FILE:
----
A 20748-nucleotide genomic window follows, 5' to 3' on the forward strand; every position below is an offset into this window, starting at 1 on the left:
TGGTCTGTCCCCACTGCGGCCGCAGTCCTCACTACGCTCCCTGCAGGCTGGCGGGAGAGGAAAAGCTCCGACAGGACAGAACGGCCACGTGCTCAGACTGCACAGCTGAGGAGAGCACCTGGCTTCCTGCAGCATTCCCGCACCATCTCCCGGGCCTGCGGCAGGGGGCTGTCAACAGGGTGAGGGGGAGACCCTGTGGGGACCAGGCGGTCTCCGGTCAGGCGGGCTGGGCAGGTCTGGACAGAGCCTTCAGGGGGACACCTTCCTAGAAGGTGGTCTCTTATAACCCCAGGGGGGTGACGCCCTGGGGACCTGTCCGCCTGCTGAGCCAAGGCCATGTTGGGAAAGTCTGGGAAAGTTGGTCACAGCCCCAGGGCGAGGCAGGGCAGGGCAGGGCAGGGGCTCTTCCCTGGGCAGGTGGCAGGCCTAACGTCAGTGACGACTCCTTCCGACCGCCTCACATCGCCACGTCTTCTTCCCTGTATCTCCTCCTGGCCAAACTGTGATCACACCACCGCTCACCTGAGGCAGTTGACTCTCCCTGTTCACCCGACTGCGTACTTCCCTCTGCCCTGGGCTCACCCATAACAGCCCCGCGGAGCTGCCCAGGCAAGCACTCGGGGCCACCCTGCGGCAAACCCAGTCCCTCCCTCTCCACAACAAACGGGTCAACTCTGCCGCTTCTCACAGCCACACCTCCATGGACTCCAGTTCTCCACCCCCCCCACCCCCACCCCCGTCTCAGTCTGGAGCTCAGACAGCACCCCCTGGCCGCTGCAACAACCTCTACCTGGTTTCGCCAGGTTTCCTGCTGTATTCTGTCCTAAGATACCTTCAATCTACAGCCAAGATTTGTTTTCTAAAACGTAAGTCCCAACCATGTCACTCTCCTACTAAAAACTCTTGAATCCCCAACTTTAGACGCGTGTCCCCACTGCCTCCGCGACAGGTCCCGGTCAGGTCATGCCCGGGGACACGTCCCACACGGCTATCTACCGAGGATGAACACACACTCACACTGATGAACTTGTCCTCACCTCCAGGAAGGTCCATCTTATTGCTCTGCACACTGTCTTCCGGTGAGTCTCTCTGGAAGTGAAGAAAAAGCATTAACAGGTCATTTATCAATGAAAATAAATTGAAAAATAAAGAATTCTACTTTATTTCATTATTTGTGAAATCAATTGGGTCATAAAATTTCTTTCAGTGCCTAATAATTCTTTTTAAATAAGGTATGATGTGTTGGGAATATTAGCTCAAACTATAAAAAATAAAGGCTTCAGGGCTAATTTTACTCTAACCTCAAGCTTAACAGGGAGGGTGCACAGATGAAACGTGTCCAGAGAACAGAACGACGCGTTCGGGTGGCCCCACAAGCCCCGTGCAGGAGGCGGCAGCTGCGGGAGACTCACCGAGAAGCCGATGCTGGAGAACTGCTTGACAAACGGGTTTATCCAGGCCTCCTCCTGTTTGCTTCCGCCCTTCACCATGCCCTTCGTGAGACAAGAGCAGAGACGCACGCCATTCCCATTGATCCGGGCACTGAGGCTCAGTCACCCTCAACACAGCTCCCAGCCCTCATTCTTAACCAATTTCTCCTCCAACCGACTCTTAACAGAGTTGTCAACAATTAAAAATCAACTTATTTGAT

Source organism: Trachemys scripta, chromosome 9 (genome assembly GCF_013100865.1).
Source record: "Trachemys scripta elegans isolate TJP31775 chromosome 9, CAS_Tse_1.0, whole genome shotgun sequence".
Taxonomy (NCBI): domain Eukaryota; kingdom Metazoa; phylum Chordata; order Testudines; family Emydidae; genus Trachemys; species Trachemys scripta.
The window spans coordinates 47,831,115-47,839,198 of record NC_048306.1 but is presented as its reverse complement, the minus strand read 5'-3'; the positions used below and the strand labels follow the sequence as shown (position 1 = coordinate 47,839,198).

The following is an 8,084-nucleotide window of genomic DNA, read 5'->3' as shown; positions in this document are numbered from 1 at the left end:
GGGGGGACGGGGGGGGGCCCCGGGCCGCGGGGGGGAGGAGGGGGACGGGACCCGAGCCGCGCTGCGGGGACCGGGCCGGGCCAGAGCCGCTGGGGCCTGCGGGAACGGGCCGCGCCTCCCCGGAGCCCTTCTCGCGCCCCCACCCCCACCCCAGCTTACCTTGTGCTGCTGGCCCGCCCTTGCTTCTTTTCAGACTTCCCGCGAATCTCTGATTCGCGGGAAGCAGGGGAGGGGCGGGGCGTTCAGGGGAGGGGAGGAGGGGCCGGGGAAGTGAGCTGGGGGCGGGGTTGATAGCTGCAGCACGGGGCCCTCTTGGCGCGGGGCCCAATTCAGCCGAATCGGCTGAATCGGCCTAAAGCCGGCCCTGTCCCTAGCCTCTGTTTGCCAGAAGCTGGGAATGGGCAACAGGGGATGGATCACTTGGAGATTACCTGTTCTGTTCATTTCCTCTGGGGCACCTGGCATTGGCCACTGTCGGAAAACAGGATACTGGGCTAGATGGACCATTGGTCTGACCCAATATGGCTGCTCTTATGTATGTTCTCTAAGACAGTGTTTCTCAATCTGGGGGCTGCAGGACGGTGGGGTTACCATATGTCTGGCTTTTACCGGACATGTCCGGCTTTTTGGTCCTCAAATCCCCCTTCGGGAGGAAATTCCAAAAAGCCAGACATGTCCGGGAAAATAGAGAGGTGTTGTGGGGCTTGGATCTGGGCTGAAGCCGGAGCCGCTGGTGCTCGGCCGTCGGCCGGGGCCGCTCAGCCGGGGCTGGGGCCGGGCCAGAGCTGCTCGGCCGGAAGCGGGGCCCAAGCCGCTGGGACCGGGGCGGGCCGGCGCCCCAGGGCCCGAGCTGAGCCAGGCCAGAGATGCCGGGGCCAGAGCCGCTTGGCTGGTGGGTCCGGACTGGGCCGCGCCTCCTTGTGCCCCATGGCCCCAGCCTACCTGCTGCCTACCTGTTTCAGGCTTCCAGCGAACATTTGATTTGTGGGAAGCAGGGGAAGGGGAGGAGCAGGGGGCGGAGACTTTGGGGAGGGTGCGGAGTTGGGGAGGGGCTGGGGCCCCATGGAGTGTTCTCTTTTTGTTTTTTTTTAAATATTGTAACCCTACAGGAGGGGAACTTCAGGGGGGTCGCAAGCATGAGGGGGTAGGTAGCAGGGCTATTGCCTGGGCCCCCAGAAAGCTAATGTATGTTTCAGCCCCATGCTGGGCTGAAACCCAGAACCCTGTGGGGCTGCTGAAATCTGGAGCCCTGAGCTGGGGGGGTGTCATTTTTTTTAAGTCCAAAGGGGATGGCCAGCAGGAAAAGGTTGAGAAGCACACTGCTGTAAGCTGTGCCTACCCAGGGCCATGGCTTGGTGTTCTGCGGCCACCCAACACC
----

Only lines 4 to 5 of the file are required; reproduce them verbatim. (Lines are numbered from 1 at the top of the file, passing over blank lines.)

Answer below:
Source record: "Trachemys scripta elegans isolate TJP31775 chromosome 9, CAS_Tse_1.0, whole genome shotgun sequence".
Taxonomy (NCBI): domain Eukaryota; kingdom Metazoa; phylum Chordata; order Testudines; family Emydidae; genus Trachemys; species Trachemys scripta.